Editorial: Energy efficiency merits increasing attention

by Morton Sosland
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Even as energy prices create very real cost pressures for food manufacturers, responsible managements also have to be aware that global developments threaten an even more worrying situation within the not too distant future. Most chilling in this regard is the warning emanating from the International Energy Agency, which serves as an adviser on global energy trends to 26 member countries. "Oil looks extremely tight in five years’ time," the I.E.A. has declared. It went on to cite further "prospects of even tighter natural gas markets at the turn of the decade." The I.E.A. based its dire forecasts on data showing oil and gas production declining faster than had been expected in mature producing regions, while consumption growth has accelerated, primarily as the result of a much stronger economic expansion in developing countries. The result is expanding reliance on oil supplies from the Organization of Petroleum Exporting Countries, just as OPEC output itself is gaining only 1% per year, which is less than half of the annual demand gain.

In its broadest terms, this prospect for mounting tightness in oil and natural gas exerts a dual impact on food processors. The impact that probably has received the greatest attention is the rapid expansion of ethanol output using grain as feedstock. This rising demand for grain to make ethanol is often characterized as a revolution of the sort rarely experienced in a mature industry. Many also see its effect on food as an unintended consequence.

But the second aspect of the tight global energy situation — finding a way to bring soaring costs under control — merits equal consideration by every sector of the food industry. This is so even though food processing is ranked among the lowest energy-intensive users across all industries. When it comes to units of energy used per "output" in most food manufacturing or processing plants, requirements are low compared to energy-intensive sectors like steel, chemicals and aluminum. Most ironically is the likelihood that ethanol manufacture is the most energy-intensive operation within the entire grain processing field.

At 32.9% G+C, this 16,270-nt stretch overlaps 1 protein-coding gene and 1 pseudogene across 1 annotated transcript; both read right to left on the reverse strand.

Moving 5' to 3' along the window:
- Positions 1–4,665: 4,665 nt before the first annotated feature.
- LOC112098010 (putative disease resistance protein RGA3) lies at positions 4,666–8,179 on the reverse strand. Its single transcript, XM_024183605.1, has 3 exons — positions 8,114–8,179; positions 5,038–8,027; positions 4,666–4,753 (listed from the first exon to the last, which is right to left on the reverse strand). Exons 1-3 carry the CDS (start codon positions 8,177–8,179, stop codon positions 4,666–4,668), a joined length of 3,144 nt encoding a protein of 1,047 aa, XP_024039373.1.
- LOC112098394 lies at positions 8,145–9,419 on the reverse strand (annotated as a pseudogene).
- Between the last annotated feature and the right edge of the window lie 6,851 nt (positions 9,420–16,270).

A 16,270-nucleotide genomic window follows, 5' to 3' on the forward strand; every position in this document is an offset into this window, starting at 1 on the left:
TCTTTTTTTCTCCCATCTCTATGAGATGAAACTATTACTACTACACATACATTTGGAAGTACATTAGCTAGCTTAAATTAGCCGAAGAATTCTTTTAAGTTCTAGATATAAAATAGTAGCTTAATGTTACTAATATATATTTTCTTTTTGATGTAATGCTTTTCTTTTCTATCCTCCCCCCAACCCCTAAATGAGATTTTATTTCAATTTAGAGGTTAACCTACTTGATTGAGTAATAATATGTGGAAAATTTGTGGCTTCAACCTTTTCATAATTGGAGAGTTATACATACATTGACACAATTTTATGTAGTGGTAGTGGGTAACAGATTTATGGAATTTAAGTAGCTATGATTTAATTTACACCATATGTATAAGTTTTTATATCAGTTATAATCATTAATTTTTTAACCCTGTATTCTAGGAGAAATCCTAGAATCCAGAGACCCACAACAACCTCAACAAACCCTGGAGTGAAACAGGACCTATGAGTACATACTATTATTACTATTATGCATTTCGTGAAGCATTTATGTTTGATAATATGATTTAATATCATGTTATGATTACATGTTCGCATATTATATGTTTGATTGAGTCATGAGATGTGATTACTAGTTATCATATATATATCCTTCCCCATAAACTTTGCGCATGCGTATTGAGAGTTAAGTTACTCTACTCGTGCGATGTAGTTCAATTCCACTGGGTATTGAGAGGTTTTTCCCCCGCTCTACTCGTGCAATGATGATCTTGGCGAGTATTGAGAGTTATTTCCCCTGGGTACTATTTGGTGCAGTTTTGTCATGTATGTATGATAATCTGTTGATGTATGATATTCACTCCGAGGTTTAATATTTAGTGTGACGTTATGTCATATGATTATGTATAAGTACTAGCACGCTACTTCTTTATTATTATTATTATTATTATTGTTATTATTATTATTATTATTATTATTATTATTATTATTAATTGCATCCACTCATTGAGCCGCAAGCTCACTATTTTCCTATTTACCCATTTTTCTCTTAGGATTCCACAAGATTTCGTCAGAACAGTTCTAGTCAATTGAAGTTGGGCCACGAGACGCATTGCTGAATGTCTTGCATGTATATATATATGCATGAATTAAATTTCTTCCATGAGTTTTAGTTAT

Food manufacturers, like other business leaders, already have given great attention to ways of achieving fuel savings in all aspects of transportation. Energy use in over-the-road vehicles, as well as in other transportation modes, is easily measured, and it is here that numerous steps have been taken to reduce fuel usage and thus costs. Within the aggregate of global energy use, transportation accounts for slightly more than 15%; when it comes to petroleum, it very nearly accounts for half of use. Fuel efficiencies in transportation have been identified and implemented by many food companies.

Recent studies by McKinsey & Co. have pointed the way to achieving savings by boosting energy productivity in industrial processing. McKinsey cited two major thrusts promising efficiency that have applicability to food manufacturing. These are the recovery of heat generated in running production machinery to be used in other processes and optimization of motor-driven systems, which are the principal processing units in many food plants. Employing the best-practice energy-efficient technologies in construction and equipping of new factories has been identified as the surest way to capture energy saving benefits.

Putting energy efficiency into a plant being newly constructed is much less expensive than modifying an existing plant. That is so even with oil prices at present high levels. If the forecasts of the I.E.A. about growing tightness and rising prices are realized, then it’s possible that even low energy-intensive industries like food manufacturing may find it desirable to consider building new plants to achieve the competitive advantage promised by energy-efficient processing.

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